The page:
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The Sangamo FrontierHistory and Archaeology in the Shadow of Lincoln$
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Robert Mazrim

Print publication date: 2006

Print ISBN-13: 9780226514246

Published to Chicago Scholarship Online: March 2013

DOI: 10.7208/chicago/9780226514239.001.0001

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Overlooking Wilderness

Overlooking Wilderness

Excavations at Elkhart Hill

Chapter:
(p.153) Chapter Ten Overlooking Wilderness
Source:
The Sangamo Frontier
Publisher:
University of Chicago Press
DOI:10.7208/chicago/9780226514239.003.0011

Elkhart, as it is known today, was probably an important stop on the east-west boundary line that was patrolled by rangers during the War of 1812. Given its location and its visibility from the surrounding prairie, the hill may have served as the rendezvous point for the two troops traveling east and west. In the early months of 1819, James Latham and his son Richard began plans to settle at Elkhart. In the spring, they began clearing a site on the west face of the hill, near a spring and along the trace. With the help of Ebenezer Briggs (James's brother-in-law) they planted a corn crop and built a new cabin just above the field. That spring, most of the corn growing north of the Sangamon was to be found in fields cultivated by the Kickapoo, and the Lathams' new farm at Elkhart formed the edge of a new American frontier. This site soon became an archaeological one.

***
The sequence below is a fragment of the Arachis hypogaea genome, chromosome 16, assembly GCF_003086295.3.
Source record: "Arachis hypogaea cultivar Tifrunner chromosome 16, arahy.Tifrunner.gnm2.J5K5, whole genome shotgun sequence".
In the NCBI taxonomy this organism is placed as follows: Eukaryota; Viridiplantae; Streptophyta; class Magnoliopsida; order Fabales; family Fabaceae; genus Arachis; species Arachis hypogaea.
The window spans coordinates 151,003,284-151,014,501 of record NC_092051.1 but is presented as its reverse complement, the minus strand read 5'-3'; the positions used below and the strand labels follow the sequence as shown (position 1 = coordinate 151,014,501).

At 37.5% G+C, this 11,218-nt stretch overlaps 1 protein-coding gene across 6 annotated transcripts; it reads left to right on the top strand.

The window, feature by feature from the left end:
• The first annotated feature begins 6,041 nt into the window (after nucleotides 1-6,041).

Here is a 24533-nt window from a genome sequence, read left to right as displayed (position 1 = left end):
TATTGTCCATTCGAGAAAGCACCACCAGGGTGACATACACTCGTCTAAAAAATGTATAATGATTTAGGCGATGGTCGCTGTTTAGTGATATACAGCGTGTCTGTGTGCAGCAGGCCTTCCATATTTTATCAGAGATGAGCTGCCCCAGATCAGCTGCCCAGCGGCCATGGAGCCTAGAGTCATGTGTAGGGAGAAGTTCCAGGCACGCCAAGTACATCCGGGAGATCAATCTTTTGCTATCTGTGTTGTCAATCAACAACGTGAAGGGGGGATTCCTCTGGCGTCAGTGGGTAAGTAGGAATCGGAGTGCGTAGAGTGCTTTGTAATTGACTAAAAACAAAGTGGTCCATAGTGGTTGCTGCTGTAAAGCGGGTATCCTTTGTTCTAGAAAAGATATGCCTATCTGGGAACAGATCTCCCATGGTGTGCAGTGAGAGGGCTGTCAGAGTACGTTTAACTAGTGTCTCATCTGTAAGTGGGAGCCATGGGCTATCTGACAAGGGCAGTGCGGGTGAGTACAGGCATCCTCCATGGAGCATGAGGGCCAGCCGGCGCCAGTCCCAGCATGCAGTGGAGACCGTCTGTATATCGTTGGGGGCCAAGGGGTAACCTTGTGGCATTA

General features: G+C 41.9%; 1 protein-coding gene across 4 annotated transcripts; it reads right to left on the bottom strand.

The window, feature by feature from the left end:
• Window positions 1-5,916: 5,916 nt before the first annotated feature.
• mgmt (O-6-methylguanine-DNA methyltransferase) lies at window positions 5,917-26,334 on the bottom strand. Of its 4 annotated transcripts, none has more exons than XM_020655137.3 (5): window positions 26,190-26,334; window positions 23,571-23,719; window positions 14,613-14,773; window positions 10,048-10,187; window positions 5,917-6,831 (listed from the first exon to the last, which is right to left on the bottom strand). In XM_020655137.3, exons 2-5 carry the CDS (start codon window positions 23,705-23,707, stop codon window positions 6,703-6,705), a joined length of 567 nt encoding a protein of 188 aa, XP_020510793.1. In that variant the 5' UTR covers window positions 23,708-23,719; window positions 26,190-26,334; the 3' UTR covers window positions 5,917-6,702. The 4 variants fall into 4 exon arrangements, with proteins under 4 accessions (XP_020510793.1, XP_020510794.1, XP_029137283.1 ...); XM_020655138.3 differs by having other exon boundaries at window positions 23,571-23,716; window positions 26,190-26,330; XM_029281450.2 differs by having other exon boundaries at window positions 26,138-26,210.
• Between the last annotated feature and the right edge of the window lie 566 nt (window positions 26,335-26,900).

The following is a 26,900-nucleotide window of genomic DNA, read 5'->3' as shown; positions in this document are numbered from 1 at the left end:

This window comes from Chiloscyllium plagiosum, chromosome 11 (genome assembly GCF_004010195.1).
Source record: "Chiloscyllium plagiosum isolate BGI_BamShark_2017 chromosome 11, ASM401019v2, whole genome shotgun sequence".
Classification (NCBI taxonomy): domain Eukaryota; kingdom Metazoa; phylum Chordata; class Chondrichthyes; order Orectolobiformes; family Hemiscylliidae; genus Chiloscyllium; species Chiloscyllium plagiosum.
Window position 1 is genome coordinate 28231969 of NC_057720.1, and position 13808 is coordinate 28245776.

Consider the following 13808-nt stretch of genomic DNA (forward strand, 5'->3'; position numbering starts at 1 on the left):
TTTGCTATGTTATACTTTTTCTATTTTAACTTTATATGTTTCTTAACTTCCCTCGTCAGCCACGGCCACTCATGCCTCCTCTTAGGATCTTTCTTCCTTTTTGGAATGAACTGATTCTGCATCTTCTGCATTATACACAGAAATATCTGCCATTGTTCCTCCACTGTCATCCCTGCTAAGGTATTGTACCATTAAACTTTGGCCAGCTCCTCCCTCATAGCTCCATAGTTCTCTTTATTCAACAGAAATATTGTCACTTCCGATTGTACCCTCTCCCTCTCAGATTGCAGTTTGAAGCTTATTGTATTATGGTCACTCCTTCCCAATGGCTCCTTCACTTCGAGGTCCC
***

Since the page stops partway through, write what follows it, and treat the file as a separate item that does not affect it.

Keywords:   Elkhart, American frontier, James Latham, Ebenezer Briggs, archaeological sites, Sangamon, Kickapoo

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